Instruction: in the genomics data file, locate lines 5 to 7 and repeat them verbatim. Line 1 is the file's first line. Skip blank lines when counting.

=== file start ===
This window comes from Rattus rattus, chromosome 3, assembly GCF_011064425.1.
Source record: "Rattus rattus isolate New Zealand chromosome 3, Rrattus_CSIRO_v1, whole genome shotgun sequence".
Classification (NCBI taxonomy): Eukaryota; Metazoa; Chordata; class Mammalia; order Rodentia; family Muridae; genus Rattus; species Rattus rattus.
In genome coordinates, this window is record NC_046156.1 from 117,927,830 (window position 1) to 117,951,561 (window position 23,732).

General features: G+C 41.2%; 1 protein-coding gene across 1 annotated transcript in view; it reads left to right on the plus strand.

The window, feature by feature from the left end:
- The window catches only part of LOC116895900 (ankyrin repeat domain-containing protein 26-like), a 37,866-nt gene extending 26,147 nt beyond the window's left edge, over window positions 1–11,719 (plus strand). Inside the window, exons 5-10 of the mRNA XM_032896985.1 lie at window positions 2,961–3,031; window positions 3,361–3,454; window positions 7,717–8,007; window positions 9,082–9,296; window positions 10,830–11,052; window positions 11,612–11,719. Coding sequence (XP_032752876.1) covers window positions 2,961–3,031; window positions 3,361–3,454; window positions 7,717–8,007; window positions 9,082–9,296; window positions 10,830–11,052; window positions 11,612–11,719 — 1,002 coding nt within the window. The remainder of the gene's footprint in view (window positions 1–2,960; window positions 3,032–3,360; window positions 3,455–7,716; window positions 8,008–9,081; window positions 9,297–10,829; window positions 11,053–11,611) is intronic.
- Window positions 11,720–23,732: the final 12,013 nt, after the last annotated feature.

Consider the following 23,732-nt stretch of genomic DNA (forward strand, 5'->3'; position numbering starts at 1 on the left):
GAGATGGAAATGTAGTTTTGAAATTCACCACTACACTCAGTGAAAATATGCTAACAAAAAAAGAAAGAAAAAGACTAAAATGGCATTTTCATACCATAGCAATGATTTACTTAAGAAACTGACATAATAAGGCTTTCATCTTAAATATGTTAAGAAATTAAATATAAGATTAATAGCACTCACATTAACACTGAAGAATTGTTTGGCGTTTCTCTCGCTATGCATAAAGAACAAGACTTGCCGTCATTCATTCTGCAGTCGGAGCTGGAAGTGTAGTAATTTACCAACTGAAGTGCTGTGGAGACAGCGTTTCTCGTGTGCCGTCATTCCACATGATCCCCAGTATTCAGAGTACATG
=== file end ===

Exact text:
General features: G+C 41.2%; 1 protein-coding gene across 1 annotated transcript in view; it reads left to right on the plus strand.

The window, feature by feature from the left end:
- The window catches only part of LOC116895900 (ankyrin repeat domain-containing protein 26-like), a 37,866-nt gene extending 26,147 nt beyond the window's left edge, over window positions 1–11,719 (plus strand). Inside the window, exons 5-10 of the mRNA XM_032896985.1 lie at window positions 2,961–3,031; window positions 3,361–3,454; window positions 7,717–8,007; window positions 9,082–9,296; window positions 10,830–11,052; window positions 11,612–11,719. Coding sequence (XP_032752876.1) covers window positions 2,961–3,031; window positions 3,361–3,454; window positions 7,717–8,007; window positions 9,082–9,296; window positions 10,830–11,052; window positions 11,612–11,719 — 1,002 coding nt within the window. The remainder of the gene's footprint in view (window positions 1–2,960; window positions 3,032–3,360; window positions 3,455–7,716; window positions 8,008–9,081; window positions 9,297–10,829; window positions 11,053–11,611) is intronic.